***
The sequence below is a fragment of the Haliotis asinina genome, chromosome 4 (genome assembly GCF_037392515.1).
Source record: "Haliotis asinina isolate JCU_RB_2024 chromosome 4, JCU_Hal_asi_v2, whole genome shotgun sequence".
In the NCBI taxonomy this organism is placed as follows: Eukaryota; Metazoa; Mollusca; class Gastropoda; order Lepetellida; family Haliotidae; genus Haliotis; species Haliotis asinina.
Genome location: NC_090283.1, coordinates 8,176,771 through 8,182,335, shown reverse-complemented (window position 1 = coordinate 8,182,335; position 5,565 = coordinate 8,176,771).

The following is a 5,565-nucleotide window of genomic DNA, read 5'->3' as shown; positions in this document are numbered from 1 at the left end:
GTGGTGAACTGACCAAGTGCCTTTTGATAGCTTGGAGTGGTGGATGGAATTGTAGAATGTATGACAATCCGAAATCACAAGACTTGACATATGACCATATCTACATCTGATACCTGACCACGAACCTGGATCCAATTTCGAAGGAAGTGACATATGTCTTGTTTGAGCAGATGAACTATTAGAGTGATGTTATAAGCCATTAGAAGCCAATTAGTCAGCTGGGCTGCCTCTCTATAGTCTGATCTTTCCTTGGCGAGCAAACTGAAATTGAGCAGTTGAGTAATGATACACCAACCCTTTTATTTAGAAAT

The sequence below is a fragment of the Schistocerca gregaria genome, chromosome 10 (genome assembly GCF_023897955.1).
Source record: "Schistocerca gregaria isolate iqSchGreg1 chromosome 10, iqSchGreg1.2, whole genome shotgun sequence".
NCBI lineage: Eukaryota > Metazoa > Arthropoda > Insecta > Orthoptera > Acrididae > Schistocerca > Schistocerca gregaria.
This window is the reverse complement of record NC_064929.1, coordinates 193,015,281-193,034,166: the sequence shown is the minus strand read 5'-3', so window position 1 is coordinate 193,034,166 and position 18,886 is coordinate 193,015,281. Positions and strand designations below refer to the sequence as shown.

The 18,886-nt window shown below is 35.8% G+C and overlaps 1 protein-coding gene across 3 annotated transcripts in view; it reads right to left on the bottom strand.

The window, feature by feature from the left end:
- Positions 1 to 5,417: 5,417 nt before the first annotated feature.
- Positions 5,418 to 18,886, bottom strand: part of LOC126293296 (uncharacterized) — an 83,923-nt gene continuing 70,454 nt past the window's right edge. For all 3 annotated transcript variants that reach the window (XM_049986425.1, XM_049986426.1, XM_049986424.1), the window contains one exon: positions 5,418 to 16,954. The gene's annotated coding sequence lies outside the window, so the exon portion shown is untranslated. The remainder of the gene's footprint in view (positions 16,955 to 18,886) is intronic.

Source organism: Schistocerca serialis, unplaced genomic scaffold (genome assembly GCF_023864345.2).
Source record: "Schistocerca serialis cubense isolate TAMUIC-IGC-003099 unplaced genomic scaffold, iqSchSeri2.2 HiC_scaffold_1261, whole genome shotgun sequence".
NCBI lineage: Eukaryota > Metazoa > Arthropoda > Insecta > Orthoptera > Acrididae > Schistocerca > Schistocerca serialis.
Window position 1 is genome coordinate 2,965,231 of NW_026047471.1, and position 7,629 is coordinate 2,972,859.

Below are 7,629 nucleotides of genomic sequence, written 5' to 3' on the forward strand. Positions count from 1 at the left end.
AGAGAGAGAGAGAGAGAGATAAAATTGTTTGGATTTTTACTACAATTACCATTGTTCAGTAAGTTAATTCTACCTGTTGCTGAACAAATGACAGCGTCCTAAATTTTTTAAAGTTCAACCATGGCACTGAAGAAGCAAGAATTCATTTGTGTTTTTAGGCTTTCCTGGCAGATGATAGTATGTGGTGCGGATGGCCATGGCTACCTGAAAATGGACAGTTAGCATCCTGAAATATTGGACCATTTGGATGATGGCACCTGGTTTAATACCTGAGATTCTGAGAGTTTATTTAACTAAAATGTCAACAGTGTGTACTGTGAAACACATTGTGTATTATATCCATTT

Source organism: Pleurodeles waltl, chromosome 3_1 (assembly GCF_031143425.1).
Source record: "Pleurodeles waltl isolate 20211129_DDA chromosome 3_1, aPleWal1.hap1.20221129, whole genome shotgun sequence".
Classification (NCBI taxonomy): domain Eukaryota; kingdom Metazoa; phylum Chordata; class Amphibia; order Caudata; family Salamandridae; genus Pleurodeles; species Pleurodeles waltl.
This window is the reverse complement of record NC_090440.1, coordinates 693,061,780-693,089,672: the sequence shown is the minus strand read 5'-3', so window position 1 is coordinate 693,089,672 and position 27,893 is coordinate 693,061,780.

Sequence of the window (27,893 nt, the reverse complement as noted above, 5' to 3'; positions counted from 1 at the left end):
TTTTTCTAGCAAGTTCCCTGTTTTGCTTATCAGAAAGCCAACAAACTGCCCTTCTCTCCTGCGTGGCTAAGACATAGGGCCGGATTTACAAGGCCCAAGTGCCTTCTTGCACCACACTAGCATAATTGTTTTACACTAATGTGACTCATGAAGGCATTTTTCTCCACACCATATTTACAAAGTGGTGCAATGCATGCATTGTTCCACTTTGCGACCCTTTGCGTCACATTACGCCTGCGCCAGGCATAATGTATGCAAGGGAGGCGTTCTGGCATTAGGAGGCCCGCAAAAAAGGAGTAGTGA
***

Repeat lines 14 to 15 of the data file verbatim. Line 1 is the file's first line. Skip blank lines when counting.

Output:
- Positions 5,418 to 18,886, bottom strand: part of LOC126293296 (uncharacterized) — an 83,923-nt gene continuing 70,454 nt past the window's right edge. For all 3 annotated transcript variants that reach the window (XM_049986425.1, XM_049986426.1, XM_049986424.1), the window contains one exon: positions 5,418 to 16,954. The gene's annotated coding sequence lies outside the window, so the exon portion shown is untranslated. The remainder of the gene's footprint in view (positions 16,955 to 18,886) is intronic.

Source organism: Schistocerca serialis, unplaced genomic scaffold (genome assembly GCF_023864345.2).